It is safe to assume that many adults today remember being told at one time or another by their disciplining parents, “You are grounded and are not to leave the house.” This typically meant separation from friends, playing outside, and taking part in planned activities. Even if it’s been a while since the age of being grounded, the social distancing plan underway may bring back feelings of “having one’s wings clipped.”
With families so busy with work, school, extra-curricular activities, sports, church, civic groups, clubs, etc., they can find it difficult to spend quality time with each other. Because families can be so busy, they need to intentionally plan their time together.
When I think about February, many celebrations come to mind. Whether it is birthdays, the Super Bowl, or Valentine’s Day, we have something to celebrate. Not only do I think about the heart when someone references Valentine’s Day, but February is Heart Healthy Month.
The other day I was visiting with a friend about the importance of feeling optimistic about the future. It is only fitting to think about the future and having a positive mindset as we move into 2020. Being optimistic doesn’t mean to forget about the struggles or issues that you might be experiencing. Still, it is about making sure your mindset is in order.
We talk a lot about stress during the holidays and try to find ways to reduce or make that stress more manageable. However, we usually talk about it in regards to us – the adults – and sometimes forget that holidays can be difficult for children as well. Parties, shopping, and other activities may take families out of their usual daily routine and these routines provide security and stability for young children.
With the anticipation of the holidays, there can also be that feeling of dread – how are you going to get everything done on an already busy schedule? For many people, the extensive preparations they engage in to pull off those picture-perfect holidays create so much stress, that they can’t even enjoy themselves. The “picture-perfect” part is where much of the stress originates from. Many of us want everything to be “just right” and try to pattern our holiday plans with visions of TV specials, Norman Rockwell prints, and Martha Stewart magazine pictorials in our heads.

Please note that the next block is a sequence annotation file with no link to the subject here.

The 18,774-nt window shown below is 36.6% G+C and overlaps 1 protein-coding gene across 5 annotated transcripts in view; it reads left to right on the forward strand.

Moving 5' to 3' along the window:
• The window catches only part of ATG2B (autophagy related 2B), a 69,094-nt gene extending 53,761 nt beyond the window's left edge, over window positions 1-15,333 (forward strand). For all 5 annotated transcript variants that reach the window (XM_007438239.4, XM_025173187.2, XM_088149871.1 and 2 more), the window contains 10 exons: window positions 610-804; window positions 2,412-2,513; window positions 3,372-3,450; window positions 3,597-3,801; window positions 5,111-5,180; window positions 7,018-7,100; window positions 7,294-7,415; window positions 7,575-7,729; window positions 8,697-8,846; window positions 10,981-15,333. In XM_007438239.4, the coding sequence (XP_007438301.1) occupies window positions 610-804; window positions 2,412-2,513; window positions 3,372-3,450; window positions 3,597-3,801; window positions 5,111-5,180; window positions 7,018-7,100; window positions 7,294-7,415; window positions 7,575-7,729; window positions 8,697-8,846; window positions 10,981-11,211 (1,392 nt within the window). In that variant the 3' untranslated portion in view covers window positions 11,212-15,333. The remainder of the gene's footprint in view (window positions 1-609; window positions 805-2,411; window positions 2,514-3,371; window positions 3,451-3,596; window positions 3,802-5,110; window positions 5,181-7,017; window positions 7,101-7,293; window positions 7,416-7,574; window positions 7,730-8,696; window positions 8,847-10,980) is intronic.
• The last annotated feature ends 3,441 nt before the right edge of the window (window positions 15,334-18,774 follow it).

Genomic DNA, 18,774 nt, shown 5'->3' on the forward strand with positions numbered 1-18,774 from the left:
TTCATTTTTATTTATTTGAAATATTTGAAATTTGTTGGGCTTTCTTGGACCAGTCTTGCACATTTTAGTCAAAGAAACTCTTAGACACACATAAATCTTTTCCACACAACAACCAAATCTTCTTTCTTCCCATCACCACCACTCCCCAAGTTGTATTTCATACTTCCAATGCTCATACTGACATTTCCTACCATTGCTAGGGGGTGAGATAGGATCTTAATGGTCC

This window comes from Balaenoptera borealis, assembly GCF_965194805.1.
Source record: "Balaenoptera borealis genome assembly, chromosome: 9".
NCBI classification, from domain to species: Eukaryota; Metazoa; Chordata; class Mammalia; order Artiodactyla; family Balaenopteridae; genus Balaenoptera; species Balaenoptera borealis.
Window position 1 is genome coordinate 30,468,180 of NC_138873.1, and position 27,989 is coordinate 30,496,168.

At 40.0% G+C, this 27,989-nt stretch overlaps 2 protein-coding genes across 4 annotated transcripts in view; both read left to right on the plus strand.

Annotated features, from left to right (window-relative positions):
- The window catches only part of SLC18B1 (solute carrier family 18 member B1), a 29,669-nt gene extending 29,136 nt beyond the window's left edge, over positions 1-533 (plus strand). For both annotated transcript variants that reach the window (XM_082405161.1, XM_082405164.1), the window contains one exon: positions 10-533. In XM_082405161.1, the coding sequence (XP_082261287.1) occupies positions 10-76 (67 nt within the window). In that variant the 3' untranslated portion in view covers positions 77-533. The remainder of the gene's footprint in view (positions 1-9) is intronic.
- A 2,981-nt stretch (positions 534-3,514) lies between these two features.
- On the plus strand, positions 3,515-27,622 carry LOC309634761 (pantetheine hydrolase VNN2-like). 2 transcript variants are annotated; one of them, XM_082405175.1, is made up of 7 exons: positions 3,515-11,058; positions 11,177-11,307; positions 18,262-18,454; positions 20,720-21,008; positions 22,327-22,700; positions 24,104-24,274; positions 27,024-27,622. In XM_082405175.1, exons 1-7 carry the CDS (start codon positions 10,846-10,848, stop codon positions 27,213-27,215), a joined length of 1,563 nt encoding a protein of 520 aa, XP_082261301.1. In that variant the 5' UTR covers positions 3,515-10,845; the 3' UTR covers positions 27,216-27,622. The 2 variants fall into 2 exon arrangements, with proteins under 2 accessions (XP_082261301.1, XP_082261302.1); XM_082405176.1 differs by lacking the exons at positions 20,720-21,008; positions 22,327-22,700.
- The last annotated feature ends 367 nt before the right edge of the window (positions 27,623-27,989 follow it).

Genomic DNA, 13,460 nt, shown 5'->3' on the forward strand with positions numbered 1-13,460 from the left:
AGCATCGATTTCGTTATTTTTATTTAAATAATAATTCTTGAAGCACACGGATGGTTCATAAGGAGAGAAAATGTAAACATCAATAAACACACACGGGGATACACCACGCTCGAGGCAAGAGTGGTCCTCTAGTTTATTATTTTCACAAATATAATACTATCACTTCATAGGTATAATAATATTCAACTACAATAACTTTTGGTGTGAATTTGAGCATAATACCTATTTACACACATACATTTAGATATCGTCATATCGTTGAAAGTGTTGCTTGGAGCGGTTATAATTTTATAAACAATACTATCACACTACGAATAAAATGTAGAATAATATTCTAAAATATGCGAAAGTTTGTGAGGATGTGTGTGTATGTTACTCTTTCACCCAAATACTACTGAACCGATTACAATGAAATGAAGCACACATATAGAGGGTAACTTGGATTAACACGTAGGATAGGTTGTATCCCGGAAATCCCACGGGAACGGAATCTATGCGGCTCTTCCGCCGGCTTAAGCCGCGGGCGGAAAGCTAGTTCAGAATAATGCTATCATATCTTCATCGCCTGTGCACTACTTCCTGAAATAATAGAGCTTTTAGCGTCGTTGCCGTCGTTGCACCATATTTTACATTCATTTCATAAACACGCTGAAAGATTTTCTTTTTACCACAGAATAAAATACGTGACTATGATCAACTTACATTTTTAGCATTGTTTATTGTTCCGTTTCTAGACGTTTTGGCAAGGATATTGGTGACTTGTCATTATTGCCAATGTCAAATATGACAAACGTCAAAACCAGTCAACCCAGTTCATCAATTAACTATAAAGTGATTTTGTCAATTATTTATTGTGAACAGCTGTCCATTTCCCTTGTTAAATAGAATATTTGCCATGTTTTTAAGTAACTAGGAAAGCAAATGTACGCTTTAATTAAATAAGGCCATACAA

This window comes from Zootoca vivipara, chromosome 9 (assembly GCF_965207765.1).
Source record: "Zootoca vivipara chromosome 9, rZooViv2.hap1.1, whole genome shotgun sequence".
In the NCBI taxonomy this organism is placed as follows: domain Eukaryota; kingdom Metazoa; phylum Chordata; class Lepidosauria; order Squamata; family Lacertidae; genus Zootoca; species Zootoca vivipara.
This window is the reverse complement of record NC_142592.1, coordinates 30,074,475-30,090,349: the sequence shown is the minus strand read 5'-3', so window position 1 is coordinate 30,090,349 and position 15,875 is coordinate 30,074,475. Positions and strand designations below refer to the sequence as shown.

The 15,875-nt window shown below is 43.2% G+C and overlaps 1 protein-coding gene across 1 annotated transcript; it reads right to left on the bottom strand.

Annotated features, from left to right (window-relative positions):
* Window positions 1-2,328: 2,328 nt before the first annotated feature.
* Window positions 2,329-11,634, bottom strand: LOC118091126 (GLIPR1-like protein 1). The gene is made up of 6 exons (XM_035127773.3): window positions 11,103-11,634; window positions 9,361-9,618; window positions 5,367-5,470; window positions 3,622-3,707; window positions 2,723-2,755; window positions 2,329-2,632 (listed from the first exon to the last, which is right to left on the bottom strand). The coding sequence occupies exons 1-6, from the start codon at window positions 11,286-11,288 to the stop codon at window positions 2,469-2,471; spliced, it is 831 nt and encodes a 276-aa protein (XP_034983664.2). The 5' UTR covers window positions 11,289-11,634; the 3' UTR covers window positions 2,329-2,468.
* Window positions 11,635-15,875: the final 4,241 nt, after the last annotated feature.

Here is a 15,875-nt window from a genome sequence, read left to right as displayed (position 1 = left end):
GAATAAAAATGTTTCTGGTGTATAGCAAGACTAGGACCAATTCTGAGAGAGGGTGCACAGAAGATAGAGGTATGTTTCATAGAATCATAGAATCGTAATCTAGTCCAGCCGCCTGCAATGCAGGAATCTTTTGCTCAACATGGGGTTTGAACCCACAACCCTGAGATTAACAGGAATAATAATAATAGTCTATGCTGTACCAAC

We all know someone who is providing care for someone else. They may be caring for an older parent, a disabled adult child, or a spouse suffering from a traumatic injury or chronic illness. Even parents raising children are considered caregivers. Caregivers give of themselves without expecting anything in return, and they rarely think of themselves first.
Since most of the farmers in my area are deep into harvest season, I thought it might be a good time to touch on the topic of farm or agricultural stress. Those in the agricultural industry can face unique pressures, many of which are beyond their control. Some of these include:
I find that most of my decorations are for events and holidays in the months of October, November, and December. Every year during these months as I drag my decorations out, I inevitably see the same ones that I don’t use, and l leave them in the same box to go back into storage for another year. As I look at them, most have no sentimental value, so why should I keep them to gather dust and take up space when someone else could enjoy them?